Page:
NWSC History

The National Water Safety Congress was organized on June 28, 1951 in Nashville, Tennessee in response to growing concerns over water deaths in the region of the Cumberland and Tennessee River Valleys. Blessed with large lakes and a bounty of recreational opportunities, the area saw many summer weekends where more people were drowned than were killed on the highways.

Alarmed citizens and safety leaders realized that there was no available organized avenue to address their concerns. Then, after eight members of one family drowned in the Calfkiller River, the Nashville Tennessean ran an editorial on May 22, 1951 forcefully demanding an action program to combat the loss of life in Tennessee as a result of drowning. That same day, a staff writer from the paper and a Pulitzer Prize winner, Mr. Nat Caldwell, visited Colonel Henry Walsh, District Engineer of the US Army Corps of Engineers’ Nashville District. They discussed the need for an organized attack on the water safety problem.

Colonel Walsh called upon the US Coast Guard, the Tennessee Valley Authority, the American National Red Cross, and the Governor of Tennessee to help him set up an area wide meeting to promote water safety in the states of Tennessee and Kentucky. On the 19th of June 1951, representatives of those agencies, Colonel Walsh and members of his staff formed a temporary committee called the Water Safety Council of the Tennessee and Cumberland River Valleys. The committee announced that the first area-wide meeting for all persons interested in promoting water safety would be held at the Hermitage Hotel in Nashville on June 28, 1951.

This announcement led to the Nashville Tennessean and the Nashville Banner, two daily newspapers, providing one of the most effective media support campaigns ever given to a safety movement. Radio and television stations joined in. This excellent media support spread to other sections of the south.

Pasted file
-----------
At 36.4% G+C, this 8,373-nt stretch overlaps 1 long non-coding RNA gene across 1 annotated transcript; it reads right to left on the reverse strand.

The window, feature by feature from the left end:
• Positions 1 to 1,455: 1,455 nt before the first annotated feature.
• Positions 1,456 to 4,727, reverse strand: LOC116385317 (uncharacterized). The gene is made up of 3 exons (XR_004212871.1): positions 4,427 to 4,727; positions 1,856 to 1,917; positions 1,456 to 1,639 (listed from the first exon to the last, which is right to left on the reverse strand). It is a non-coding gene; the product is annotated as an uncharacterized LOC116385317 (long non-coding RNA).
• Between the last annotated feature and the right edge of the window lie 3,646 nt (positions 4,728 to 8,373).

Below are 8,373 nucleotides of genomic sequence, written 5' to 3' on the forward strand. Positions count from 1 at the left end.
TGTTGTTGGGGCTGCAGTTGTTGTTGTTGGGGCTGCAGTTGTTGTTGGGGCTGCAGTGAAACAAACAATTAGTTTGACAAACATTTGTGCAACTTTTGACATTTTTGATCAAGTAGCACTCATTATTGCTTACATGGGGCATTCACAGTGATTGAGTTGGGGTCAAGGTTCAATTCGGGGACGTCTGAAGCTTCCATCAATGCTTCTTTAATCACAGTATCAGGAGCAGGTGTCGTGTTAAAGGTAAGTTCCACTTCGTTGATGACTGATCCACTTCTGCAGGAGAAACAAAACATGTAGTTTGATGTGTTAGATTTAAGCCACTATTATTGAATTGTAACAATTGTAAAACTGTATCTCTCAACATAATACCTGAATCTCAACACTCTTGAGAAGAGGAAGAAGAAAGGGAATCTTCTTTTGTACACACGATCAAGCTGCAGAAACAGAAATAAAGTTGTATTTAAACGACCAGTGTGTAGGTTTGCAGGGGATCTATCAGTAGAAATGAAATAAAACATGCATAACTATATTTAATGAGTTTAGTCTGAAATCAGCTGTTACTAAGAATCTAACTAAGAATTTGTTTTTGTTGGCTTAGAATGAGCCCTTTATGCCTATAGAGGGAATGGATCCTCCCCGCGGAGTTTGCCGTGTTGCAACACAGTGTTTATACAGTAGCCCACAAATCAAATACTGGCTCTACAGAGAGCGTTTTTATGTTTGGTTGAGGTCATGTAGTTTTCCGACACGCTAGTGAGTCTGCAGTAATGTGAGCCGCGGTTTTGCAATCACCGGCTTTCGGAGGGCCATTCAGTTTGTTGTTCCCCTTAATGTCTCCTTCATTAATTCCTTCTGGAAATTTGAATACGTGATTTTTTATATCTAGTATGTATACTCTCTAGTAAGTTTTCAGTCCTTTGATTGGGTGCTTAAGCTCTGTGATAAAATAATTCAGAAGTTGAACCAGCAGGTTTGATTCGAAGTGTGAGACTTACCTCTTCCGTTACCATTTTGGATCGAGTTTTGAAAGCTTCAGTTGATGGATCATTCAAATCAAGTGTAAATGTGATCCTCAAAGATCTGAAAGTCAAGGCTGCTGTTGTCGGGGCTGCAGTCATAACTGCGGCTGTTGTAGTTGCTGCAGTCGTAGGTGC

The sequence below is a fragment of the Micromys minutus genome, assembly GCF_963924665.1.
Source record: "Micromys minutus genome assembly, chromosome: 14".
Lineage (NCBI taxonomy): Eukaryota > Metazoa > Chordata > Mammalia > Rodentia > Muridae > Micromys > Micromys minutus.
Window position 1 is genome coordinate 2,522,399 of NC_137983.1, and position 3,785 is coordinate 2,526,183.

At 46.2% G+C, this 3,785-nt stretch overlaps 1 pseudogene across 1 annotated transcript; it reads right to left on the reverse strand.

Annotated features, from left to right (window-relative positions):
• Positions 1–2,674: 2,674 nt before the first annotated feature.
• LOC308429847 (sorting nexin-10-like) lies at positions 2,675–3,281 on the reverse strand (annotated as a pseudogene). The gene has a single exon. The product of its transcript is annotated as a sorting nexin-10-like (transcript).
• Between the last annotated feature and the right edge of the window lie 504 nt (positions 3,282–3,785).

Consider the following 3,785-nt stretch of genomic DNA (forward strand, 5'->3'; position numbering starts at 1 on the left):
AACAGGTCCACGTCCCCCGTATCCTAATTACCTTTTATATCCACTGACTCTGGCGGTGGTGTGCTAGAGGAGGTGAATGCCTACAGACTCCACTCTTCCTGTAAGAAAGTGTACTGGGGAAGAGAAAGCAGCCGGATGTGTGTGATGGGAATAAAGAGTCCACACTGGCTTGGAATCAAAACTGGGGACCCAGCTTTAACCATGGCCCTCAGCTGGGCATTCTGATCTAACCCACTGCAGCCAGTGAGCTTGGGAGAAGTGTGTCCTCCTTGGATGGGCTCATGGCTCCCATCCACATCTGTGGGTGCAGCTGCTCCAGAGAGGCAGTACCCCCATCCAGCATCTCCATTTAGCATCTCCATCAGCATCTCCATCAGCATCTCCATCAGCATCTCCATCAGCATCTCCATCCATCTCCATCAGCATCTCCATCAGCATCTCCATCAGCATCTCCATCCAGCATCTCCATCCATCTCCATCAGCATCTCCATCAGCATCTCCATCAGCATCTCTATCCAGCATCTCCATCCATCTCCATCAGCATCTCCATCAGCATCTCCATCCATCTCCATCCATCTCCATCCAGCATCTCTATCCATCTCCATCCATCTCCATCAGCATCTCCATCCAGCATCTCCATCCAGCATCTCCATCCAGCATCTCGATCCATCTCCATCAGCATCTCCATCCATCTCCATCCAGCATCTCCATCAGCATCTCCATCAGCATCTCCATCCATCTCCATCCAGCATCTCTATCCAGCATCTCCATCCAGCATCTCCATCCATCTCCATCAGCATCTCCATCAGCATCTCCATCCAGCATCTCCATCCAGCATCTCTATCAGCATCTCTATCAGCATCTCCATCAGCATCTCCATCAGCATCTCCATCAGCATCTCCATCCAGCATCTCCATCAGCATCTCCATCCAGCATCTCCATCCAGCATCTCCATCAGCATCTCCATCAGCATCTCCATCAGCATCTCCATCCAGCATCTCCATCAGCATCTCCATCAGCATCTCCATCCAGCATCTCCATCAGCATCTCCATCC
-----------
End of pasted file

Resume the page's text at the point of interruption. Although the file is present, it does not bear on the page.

On June 28, one hundred safety experts, public officials, and civic leaders assembled in the main dining room of the Hermitage Hotel with Colonel Walsh presiding. After talks by the Governor of Tennessee, Gordon Browning, Arnold Winkenhofer of the American National Red Cross in Atlanta, and Commander Clay Clifton from the Coast Guard, the Temporary Executive Committee proposed that a permanent organization be formed to continue the emphasis on water safety. The assembly appointed a board of directors and committees and elected the first President of the Cumberland and Tennessee River Valleys Water Safety Congress – Everett Derryberry, President of the Polytechnic Institute.

As participants and interest extended far beyond the Cumberland and Tennessee River Valleys, the organization changed its name in 1951 to the Water Safety Congress. By 1955 individual memberships represented 24 of the 48 States. In 1958 the name was again changed to The National Water Safety Congress.

Membership ranges from high public officials to private boaters. Primary effort is through the interests of businesses, state, public, and federal agencies. The purpose of the Congress is to promote the safe use of our water resources by every means available.